Enter your mobile number or email address below and we'll send you a link to download the free Kindle App. Then you can start reading Kindle books on your smartphone, tablet, or computer - no Kindle device required.
To get the free app, enter your mobile phone number.
Behold the Spirit: A Study in the Necessity of Mystical Religion Paperback – February 12, 1972
Frequently Bought Together
Customers Who Bought This Item Also Bought
Behold The Spirit
"I regard [the] book as one of the best -- in fact the only first-rate -- book in recent years in the field of religion. It gets to the fundamental problem, it honestly sees the weaknesses of contemporary Protestantism, and it attempts to diagnose and cure the evil in the only way a cure can be effected, namely by a doctrine with content at the basic metaphysical level.
"It also goes further than this, recognizing contributions from Oriental religion which simply are not present in contemporary Western religion. More than this it shows how the traditional Western doctrine of the Incarnation and the Atonement can be reconciled with and combined with the intuitive religion of the Orient, such as that of Zen Buddhism. These are exceedingly important and outstanding achievements."
"Behold the Spirit will, I think, prove to be one of the half-dozen most significant books on religion published in the twentieth century." Canon Iddings Bell
From the Inside Flap
Top Customer Reviews
To me, this type of theological question is quite fascinating. I appreciated the unorthodox and critical approach Watts took in examining a wide range of theological and general metaphysical issues. In other words, this is not an evangelical or fundamentalist Christian book; it is a critical and sceptical examination of Christianity and man's belief in God. I highly recommend this work to anyone, and if you only want to read one or two of Alan Watts' most important works, they should be _Behold the Spirit_ and _Psychotherapy East and West_. These two works represent the solid core of Alan Watts' philosophy. They are rigourous, profound, and comprehensive psychological works which are also remarkably succinct, miserly, and readable. With Alan Watts, you can obtain large amounts of elightenment in a short amount of time, with minimal aggravation and headache.
Written almost sixty years ago, Alan Watts "Behold the Spirit" is as relevant today, if not moreso, than it was then. Addressing the acute problems within both Catholicism (which is used loosely, including Orthodoxy and "High Church" protestants such as Episcopalians and Anglicans) and Protestantism, Watts chalks them up to an irrelevancy steming from the periods they evolved out of. As Watts points out, the early Christianity of the bible, Paul, the Church Fathers, the Neoplatonists, and Augustine was the high wisdom of a dying civilization- Rome. The Christianity of the medieval era was the literalist religion of a newly born Western civilization, while the Christianity of the Renaissance and modernity is the stripped-down moral faith of an adolescent civilization rebelling against it's roots. In order to gain a wisdom appropriate for a mature civilization, Watts contends, we must look to the wisdom of other mature civilizations- the Christianity of the ancients, and the mystical wisdom of the Eastern religions.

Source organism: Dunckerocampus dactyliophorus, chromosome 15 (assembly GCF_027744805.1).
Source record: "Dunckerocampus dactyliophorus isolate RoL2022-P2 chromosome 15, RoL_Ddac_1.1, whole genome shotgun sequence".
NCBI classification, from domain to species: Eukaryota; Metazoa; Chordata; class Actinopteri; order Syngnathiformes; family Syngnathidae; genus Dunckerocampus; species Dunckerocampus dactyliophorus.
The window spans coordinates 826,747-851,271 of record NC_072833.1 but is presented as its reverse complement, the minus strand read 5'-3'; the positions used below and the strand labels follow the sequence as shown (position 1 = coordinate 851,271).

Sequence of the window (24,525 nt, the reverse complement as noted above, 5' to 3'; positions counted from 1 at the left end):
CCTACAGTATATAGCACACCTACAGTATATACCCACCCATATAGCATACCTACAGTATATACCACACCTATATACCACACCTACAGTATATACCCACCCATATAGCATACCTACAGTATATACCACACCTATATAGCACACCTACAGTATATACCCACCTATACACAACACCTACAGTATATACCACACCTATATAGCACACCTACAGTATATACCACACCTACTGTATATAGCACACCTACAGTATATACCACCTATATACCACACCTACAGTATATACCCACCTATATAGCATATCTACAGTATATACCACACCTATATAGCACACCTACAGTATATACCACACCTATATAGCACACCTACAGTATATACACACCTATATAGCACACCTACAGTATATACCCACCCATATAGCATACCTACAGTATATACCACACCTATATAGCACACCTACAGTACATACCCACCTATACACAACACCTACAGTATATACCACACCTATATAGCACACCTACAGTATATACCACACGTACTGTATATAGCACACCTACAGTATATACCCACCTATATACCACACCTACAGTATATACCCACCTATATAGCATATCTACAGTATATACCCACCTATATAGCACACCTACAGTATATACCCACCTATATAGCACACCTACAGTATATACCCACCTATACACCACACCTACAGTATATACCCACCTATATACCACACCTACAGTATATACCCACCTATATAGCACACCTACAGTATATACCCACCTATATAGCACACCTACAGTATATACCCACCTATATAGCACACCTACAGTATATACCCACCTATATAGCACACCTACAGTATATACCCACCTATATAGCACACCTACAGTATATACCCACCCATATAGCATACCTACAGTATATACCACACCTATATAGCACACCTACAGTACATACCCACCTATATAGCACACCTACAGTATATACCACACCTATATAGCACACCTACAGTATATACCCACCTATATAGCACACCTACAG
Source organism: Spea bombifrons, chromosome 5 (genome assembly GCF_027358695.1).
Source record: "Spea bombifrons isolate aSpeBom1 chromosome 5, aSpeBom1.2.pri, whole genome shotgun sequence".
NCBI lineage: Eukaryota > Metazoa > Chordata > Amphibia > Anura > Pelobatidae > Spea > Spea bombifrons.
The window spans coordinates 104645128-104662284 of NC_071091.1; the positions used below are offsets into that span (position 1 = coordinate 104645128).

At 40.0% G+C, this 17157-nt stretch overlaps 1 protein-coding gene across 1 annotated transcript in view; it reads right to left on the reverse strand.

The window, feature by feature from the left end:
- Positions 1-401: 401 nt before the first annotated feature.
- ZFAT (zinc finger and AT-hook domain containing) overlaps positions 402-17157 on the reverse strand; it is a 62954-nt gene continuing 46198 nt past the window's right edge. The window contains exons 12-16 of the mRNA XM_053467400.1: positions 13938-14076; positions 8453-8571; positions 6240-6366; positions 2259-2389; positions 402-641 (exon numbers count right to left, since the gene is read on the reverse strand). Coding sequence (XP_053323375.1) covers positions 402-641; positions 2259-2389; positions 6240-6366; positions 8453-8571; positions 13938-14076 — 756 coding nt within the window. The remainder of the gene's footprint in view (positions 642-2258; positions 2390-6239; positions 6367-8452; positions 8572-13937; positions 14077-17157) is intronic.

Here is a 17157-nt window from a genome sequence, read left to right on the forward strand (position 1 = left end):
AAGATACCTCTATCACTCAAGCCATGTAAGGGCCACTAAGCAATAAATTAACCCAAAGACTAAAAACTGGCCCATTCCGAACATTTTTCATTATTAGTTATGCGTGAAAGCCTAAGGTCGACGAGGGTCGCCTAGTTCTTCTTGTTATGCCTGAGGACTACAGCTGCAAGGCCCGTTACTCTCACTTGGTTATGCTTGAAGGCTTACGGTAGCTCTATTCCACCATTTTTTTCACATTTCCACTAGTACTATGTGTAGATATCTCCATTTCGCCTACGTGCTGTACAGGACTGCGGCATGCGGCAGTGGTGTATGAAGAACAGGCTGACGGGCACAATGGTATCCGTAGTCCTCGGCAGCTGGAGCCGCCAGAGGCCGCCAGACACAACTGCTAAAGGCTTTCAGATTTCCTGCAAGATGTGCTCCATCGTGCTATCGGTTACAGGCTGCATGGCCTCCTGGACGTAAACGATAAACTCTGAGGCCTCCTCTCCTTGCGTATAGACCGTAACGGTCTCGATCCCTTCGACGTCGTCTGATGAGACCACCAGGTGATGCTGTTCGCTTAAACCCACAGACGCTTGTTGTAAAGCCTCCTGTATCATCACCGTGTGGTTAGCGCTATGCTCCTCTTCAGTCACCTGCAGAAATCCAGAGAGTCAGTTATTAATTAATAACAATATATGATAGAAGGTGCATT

Watts goes on to discuss what a "nondual" Christianity and Christian mysticism would look like ("we must develop a Christian way of washing our hands"), the problems with philosophical modernity and Protestant moralism, and the issues of spiritual "monkey business"- thinking that we can attain sanctity by imitating forms rather than recognizing the spirit.
Overall, an important contribution to modern theology, and a worthwhile, though quick, read.
Whatever one may think of where Watts ended up late in life, this is quite simply outstanding and completely orthodox Christian theology, and treats the great doctrines of the faith through the prism of mystical experience while integrating the thought of many of the great Catholic mystics (e.g., JP de Cassaude, St. Theresa of Avila, St. Catherine of Genoa, Meister Eckhart).
I was quite surprised to find that his methodology relies so heavily on Aquinas. His grasp of Aquinas' theology is sound, and his idea that the incarnation is an eternal expression of God's loving acceptance and oneness with his creation, not a shield for divine wrath, is a refreshing antidote to much of what passes for theology in evangelical circles. His adaptation of Vedanta to convey the idea of God as non-dual...that God can create REAL, OTHER beings and things and yet remain in a sense the one and only reality...the "one without a second" (I doubt I am doing his argument justice here)...was really eye-opening.
There are also flashes of pure poetry...his lengthy description of the 'purposelessness' of much of creation as a testament to God's sense of humor and loving prodigality stands as a challenge to a variety of atheisms that are based on Western bourgeois notions of 'usefulness.'
I have already given a copy of this book to friend and bought another copy for myself, and am reading it through a second time.
I started to incorporate Watt's teaching in my bible studiesand eventually i left that bastion of provincial thought and started
my own search.
All of alan's writings are absolutely enlightening i would recommend this book to anyone, no matter what they denominate themselves
Most Recent Customer Reviews
The author used a lot of references to ideas that I just couldn't quite put...Read more
A well thought out analysis of current and past Christianity (with his Eastern bias, of course) and then a suggestion for the future of...Read more